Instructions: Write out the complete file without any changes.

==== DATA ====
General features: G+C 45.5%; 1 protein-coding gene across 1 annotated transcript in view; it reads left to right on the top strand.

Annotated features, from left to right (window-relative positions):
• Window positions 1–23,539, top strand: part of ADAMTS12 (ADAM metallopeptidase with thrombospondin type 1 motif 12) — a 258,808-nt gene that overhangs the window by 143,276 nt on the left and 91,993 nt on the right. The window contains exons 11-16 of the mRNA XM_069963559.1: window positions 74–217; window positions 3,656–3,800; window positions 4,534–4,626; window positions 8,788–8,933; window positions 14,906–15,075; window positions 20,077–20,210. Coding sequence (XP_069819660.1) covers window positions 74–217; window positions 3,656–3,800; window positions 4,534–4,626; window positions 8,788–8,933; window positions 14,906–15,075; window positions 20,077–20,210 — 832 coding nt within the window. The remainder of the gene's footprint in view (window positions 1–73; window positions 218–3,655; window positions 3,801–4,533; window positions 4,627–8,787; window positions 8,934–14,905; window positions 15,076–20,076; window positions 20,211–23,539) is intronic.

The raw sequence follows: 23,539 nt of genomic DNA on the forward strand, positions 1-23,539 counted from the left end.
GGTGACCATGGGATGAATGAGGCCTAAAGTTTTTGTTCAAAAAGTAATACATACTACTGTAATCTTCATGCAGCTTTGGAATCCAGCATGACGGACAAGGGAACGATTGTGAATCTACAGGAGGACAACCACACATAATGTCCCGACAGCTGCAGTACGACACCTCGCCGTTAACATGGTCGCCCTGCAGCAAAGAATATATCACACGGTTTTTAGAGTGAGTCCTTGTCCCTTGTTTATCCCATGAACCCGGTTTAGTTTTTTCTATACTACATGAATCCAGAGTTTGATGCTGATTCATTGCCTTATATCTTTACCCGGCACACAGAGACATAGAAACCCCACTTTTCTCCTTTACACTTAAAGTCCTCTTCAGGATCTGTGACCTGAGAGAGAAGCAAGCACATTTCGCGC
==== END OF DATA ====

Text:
General features: G+C 45.5%; 1 protein-coding gene across 1 annotated transcript in view; it reads left to right on the top strand.

Annotated features, from left to right (window-relative positions):
• Window positions 1–23,539, top strand: part of ADAMTS12 (ADAM metallopeptidase with thrombospondin type 1 motif 12) — a 258,808-nt gene that overhangs the window by 143,276 nt on the left and 91,993 nt on the right. The window contains exons 11-16 of the mRNA XM_069963559.1: window positions 74–217; window positions 3,656–3,800; window positions 4,534–4,626; window positions 8,788–8,933; window positions 14,906–15,075; window positions 20,077–20,210. Coding sequence (XP_069819660.1) covers window positions 74–217; window positions 3,656–3,800; window positions 4,534–4,626; window positions 8,788–8,933; window positions 14,906–15,075; window positions 20,077–20,210 — 832 coding nt within the window. The remainder of the gene's footprint in view (window positions 1–73; window positions 218–3,655; window positions 3,801–4,533; window positions 4,627–8,787; window positions 8,934–14,905; window positions 15,076–20,076; window positions 20,211–23,539) is intronic.

The raw sequence follows: 23,539 nt of genomic DNA on the forward strand, positions 1-23,539 counted from the left end.
GGTGACCATGGGATGAATGAGGCCTAAAGTTTTTGTTCAAAAAGTAATACATACTACTGTAATCTTCATGCAGCTTTGGAATCCAGCATGACGGACAAGGGAACGATTGTGAATCTACAGGAGGACAACCACACATAATGTCCCGACAGCTGCAGTACGACACCTCGCCGTTAACATGGTCGCCCTGCAGCAAAGAATATATCACACGGTTTTTAGAGTGAGTCCTTGTCCCTTGTTTATCCCATGAACCCGGTTTAGTTTTTTCTATACTACATGAATCCAGAGTTTGATGCTGATTCATTGCCTTATATCTTTACCCGGCACACAGAGACATAGAAACCCCACTTTTCTCCTTTACACTTAAAGTCCTCTTCAGGATCTGTGACCTGAGAGAGAAGCAAGCACATTTCGCGC